Identifying Lawn Pests
The key to effective control is correctly identifying lawn pests.
Here are descriptions and symptoms of the most common lawn pests.
- Description: Light tan to brown caterpillars with 3 yellow, orange, or dark brown stripes down their backs. Length ranges from ¾ to 2 inches. Adult moths are tannish-gray and fly at night or on overcast days.
- Symptoms: Circular or irregular shaped patches of chewed off grass.
- Description: Adult is small weevil (beetle), 1/8 inch long, gray to black color, and has a long snout. The larvae, which are responsible for damage are white, legless grubs with an orange-brown head.
- Symptoms: Billbugs feed on grass roots, causing small circular patterns that turn yellowish and brown. Dead sections of the grass will lift easily from the soil. Sawdust like debris can be found in the crown and around the roots of the damaged grass.
- Description: Adults are small, 1/5 inch, with black bodies and white wings. Young chinch bugs are similar in shape to the adult, but are red with white stripes on their back.
- Symptoms: They suck the juices out of the stems, crowns, and blades of grass, leaving large, circular patches of yellow to brown damaged turf.
- Description: Cutworms are moth larvae. These caterpillars are plump, brown, black or gray in color, and almost always curl up into a tight circle when disturbed.
- Symptoms: Cutworms eat the roots, which causes dead brown spots to form in round and irregular patches. Cutworms are difficult to spot because the damage they cause looks similar to many other diseases, spilt gasoline, or use of too much fertilizer in an area.
- Description: Tiny (1/16 inch), light green, softbodied, almost transparent insects.
- Symptoms: Greenbugs suck juice from the grass blades while injecting a poison into the plant. They leave rust colored patches of grass that turn brown and die. These patches start under trees and spread to sunnier sections of the lawn.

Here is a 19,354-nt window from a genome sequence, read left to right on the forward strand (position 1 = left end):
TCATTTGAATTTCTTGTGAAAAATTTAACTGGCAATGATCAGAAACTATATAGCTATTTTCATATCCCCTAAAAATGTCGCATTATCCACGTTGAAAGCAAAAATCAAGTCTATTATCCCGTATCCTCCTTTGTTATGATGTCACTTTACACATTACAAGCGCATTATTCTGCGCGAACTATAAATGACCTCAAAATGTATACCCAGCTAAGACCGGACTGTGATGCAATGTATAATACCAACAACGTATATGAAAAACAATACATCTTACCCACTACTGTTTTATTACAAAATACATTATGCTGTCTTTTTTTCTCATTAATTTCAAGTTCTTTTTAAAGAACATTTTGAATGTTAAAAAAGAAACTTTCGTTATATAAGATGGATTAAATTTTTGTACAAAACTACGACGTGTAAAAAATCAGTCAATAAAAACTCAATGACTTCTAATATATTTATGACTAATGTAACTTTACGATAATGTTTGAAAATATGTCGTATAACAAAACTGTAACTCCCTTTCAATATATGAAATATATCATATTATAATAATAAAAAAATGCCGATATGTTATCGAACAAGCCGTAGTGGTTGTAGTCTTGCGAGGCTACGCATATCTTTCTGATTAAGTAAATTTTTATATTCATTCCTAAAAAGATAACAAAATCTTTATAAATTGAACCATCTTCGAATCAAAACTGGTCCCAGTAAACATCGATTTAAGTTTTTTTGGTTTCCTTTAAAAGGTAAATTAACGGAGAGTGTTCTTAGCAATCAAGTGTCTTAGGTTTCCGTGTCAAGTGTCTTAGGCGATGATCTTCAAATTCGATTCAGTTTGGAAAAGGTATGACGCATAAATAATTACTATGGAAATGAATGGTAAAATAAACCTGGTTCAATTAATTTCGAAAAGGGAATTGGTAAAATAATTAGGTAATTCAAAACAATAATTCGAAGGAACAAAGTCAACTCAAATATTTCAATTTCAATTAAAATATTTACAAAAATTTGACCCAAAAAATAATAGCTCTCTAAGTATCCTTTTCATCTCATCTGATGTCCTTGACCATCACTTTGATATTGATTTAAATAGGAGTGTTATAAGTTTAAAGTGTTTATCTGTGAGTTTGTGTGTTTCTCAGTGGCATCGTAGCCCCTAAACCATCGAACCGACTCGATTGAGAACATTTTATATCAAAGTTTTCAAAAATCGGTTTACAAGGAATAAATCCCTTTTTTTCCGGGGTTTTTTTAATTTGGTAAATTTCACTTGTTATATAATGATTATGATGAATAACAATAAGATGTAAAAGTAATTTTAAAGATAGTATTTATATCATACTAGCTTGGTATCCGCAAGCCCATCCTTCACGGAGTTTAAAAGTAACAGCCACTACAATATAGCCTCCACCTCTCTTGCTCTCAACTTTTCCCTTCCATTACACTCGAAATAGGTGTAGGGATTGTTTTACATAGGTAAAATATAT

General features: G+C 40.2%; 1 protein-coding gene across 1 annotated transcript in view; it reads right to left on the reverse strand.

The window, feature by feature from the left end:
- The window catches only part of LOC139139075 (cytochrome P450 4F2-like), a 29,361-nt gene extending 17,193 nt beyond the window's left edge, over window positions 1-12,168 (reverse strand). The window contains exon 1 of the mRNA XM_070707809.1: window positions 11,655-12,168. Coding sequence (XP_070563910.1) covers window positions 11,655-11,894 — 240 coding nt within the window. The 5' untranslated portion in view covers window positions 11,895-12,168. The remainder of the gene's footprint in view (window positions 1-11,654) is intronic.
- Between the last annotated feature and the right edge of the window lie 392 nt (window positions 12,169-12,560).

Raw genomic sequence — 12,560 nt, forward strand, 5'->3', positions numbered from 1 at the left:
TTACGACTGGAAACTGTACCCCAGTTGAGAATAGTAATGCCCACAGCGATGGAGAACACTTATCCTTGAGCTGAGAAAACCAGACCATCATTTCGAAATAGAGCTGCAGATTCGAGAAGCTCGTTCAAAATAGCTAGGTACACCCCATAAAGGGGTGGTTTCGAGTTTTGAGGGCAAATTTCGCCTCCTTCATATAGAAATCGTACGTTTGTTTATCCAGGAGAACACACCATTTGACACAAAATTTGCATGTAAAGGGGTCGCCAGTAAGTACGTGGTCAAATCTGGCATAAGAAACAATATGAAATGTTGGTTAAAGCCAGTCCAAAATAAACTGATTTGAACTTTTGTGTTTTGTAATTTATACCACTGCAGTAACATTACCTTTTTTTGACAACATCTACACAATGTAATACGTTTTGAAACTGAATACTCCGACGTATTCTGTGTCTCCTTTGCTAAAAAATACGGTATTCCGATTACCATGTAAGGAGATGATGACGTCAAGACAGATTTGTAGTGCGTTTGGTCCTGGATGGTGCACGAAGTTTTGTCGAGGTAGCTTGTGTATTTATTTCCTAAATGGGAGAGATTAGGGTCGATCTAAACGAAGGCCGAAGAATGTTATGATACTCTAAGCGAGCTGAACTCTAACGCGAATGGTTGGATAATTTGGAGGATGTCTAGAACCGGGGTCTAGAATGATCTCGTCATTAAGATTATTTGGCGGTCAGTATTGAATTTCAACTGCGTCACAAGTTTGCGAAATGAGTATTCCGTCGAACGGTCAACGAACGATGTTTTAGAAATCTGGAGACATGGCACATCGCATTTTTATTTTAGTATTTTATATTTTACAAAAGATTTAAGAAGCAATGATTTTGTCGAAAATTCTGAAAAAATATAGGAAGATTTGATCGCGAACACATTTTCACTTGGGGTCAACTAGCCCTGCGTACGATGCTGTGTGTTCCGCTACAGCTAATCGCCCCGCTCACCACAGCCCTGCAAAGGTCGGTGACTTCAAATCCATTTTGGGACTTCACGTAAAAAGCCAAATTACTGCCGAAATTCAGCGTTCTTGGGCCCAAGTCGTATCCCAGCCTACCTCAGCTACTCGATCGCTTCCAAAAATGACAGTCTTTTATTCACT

- Description: Mature sod webworms larvae are ¾ inch long grayish caterpillars with black spots. You'll probably spot the beige adult moths first, as they fly up from the lawn as you mow. The moths do not damage lawns. However, at night, during the spring, you'll see the moths flying in zigzag patterns, dropping their eggs across the lawn. These eggs develop into voracious caterpillars, which devour grass blades at night. At night, you can see them with a flashlight.
- Symptoms: In late spring, small brown patches appear in the hottest and driest part of the lawn. By midsummer, these 1-2 inch spots become large dead patches. Infested lawns look their worst by July and August.
- Description: Plump, whitish worms with brown heads. Fully grown larvae range from ½ to ¾ inch long and have three sets of small legs near the head.
- Symptoms: The lawn will have irregularly shaped brown patches, generally occurring in the late spring or early fall. The affected sections will roll back like a carpet. You may see skunk, raccoons, or birds digging up the turf to feed on them.
If you have a hard time identifying lawn pests or don’t want to be exposed to pesticides, have a local lawn treatment company do it. I like how you can sign up online for a free estimate.
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